According to a traditional view, one lies if and only if one asserts what one believes is false and with the intent to deceive one’s audience. Recently, many theorists have challenged the requirement of intent to deceive. The principal reason offered appeals to so-called bald-faced lies wherein one asserts what one believes is false without intent to deceive. I argue that, assuming a reasonable model of assertion, two of the most prominent examples of bald-faced lies fail to be genuinely assertoric. (...)
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  14. Walter Horn (1984). A New Proof for the Physical World. Philosophy and Phenomenological Research 44 (4):531-537.
    A proof is offered according to which if a psychological premise held by many diverse philosophers through the centuries to the effect that any represented physical property will be held to be exemplified unless some conflicting physical property is simultaneously represented is considered to be necessary, then there are physical objects in every possible world.
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  15.  3
    R. J. Leland & Han van Wietmarschen (forthcoming). Political Liberalism and Political Community. New Content is Available for Journal of Moral Philosophy.
    _ Source: _Page Count 26 We provide a justification for political liberalism’s Reciprocity Principle, which states that political decisions must be justified exclusively on the basis of considerations that all reasonable citizens can reasonably be expected to accept. The standard argument for the Reciprocity Principle grounds it in a requirement of respect for persons. We argue for a different, but compatible, justification: the Reciprocity Principle is justified because it makes possible a desirable kind of political community. The general endorsement of (...)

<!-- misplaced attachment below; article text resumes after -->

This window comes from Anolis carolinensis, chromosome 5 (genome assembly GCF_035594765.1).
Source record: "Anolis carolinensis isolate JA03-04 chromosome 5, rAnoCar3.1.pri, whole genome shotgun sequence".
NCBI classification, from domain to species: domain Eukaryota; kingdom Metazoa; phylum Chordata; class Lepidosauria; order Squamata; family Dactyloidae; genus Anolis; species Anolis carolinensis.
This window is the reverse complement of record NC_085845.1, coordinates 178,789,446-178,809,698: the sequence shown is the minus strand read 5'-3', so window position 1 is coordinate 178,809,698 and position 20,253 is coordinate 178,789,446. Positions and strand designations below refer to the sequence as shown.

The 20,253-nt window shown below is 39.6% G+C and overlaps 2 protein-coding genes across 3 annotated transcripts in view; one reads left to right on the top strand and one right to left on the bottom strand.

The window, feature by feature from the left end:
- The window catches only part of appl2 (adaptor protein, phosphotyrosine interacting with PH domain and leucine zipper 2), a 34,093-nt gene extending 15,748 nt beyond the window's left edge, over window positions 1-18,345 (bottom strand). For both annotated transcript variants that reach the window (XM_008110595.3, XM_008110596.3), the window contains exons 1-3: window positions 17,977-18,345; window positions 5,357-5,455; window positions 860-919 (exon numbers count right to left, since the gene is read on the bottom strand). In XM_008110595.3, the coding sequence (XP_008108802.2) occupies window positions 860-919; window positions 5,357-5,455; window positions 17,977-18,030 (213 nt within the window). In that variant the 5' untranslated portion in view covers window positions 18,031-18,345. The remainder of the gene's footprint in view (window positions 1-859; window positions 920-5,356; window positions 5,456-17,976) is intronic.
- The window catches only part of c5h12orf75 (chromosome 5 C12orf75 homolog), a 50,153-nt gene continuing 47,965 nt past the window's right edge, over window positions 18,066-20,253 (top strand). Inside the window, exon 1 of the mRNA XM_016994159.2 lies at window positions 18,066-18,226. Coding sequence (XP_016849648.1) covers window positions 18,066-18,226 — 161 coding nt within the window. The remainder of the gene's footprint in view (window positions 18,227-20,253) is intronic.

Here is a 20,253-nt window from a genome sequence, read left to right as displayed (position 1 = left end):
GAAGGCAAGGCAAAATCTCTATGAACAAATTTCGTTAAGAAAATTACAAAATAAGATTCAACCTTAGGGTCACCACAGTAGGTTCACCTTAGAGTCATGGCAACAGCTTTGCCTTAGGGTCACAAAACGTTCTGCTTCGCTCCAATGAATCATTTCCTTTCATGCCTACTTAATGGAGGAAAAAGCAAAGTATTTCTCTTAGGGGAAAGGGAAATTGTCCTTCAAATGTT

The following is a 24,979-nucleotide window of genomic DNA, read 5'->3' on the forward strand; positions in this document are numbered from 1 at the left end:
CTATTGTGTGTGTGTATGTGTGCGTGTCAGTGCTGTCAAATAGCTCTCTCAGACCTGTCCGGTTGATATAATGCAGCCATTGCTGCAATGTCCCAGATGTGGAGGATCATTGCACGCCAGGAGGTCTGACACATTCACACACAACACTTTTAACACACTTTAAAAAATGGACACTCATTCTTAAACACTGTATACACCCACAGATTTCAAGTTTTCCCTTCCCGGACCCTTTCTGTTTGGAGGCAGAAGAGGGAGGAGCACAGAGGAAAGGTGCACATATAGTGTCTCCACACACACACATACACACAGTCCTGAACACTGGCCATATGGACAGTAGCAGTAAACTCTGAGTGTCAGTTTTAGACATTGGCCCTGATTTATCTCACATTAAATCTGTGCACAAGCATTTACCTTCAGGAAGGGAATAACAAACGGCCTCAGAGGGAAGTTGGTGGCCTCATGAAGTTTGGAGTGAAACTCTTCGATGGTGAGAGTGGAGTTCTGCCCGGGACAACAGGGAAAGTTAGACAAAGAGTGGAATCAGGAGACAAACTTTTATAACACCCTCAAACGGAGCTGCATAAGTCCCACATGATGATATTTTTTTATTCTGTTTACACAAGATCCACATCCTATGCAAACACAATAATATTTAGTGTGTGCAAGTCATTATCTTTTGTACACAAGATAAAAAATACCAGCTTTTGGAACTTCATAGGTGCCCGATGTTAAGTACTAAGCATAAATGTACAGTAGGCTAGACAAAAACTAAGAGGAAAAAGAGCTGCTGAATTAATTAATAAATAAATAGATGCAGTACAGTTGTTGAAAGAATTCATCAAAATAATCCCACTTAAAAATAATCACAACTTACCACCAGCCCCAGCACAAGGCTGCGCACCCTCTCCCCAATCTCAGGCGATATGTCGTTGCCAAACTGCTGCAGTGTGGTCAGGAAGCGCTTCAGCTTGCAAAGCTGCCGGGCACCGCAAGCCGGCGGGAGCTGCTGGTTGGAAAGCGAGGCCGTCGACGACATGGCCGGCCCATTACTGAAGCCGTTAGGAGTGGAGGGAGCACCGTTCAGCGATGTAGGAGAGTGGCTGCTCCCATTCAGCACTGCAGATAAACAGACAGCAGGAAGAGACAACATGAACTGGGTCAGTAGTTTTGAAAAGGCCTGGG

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  16. Larry Horn, From IF to IFF: Conditional Perfection as Pragmatic Strengthening.
     
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  17.  2
    R. J. Leland & Han van Wietmarschen (forthcoming). Political Liberalism and Political Community. Brill.
    _ Source: _Page Count 26 We provide a justification for political liberalism’s Reciprocity Principle, which states that political decisions must be justified exclusively on the basis of considerations that all reasonable citizens can reasonably be expected to accept. The standard argument for the Reciprocity Principle grounds it in a requirement of respect for persons. We argue for a different, but compatible, justification: the Reciprocity Principle is justified because it makes possible a desirable kind of political community. The general endorsement of (...)
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  18.  9
    L. Horn (2015). Public Health, Beneficence and Cosmopolitan Justice. South African Journal of Bioethics and Law 8 (2):30.
    This article proposes that, in line with moral-cosmopolitan theorists, affluent nations have an obligation, founded in justice and not merely altruism or beneficence, to share the responsibility of the burden of public health implementation in low-income contexts. The current Ebola epidemic highlights the fact that countries with under-developed health systems and limited resources cannot cope with a significant and sudden health threat. The link between burden of disease, adverse factors in the social environment and poverty is well established and confirmed (...)